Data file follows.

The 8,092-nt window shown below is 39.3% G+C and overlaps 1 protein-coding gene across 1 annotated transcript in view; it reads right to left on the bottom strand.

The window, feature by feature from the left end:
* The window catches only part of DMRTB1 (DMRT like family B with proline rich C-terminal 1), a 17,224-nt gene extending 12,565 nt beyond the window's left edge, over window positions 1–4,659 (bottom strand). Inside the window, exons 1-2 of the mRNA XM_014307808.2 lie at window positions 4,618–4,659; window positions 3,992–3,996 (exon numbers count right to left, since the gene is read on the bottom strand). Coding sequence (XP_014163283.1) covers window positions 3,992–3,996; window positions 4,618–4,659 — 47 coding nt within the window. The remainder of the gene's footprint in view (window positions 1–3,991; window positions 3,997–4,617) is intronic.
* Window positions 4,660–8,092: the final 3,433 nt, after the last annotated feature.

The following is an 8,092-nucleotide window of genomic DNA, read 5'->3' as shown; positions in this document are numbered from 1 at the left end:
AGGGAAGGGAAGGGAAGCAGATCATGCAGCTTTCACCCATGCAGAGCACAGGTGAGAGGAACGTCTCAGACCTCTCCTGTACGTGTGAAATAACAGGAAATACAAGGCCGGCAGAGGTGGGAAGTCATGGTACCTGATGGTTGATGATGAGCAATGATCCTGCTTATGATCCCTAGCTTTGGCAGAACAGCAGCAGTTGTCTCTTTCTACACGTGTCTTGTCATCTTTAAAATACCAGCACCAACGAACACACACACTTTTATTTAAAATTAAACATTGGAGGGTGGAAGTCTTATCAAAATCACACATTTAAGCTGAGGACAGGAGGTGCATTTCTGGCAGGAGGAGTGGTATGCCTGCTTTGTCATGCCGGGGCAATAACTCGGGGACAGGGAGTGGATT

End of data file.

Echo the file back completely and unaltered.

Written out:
The 8,092-nt window shown below is 39.3% G+C and overlaps 1 protein-coding gene across 1 annotated transcript in view; it reads right to left on the bottom strand.

The window, feature by feature from the left end:
* The window catches only part of DMRTB1 (DMRT like family B with proline rich C-terminal 1), a 17,224-nt gene extending 12,565 nt beyond the window's left edge, over window positions 1–4,659 (bottom strand). Inside the window, exons 1-2 of the mRNA XM_014307808.2 lie at window positions 4,618–4,659; window positions 3,992–3,996 (exon numbers count right to left, since the gene is read on the bottom strand). Coding sequence (XP_014163283.1) covers window positions 3,992–3,996; window positions 4,618–4,659 — 47 coding nt within the window. The remainder of the gene's footprint in view (window positions 1–3,991; window positions 3,997–4,617) is intronic.
* Window positions 4,660–8,092: the final 3,433 nt, after the last annotated feature.

The following is an 8,092-nucleotide window of genomic DNA, read 5'->3' as shown; positions in this document are numbered from 1 at the left end:
AGGGAAGGGAAGGGAAGCAGATCATGCAGCTTTCACCCATGCAGAGCACAGGTGAGAGGAACGTCTCAGACCTCTCCTGTACGTGTGAAATAACAGGAAATACAAGGCCGGCAGAGGTGGGAAGTCATGGTACCTGATGGTTGATGATGAGCAATGATCCTGCTTATGATCCCTAGCTTTGGCAGAACAGCAGCAGTTGTCTCTTTCTACACGTGTCTTGTCATCTTTAAAATACCAGCACCAACGAACACACACACTTTTATTTAAAATTAAACATTGGAGGGTGGAAGTCTTATCAAAATCACACATTTAAGCTGAGGACAGGAGGTGCATTTCTGGCAGGAGGAGTGGTATGCCTGCTTTGTCATGCCGGGGCAATAACTCGGGGACAGGGAGTGGATT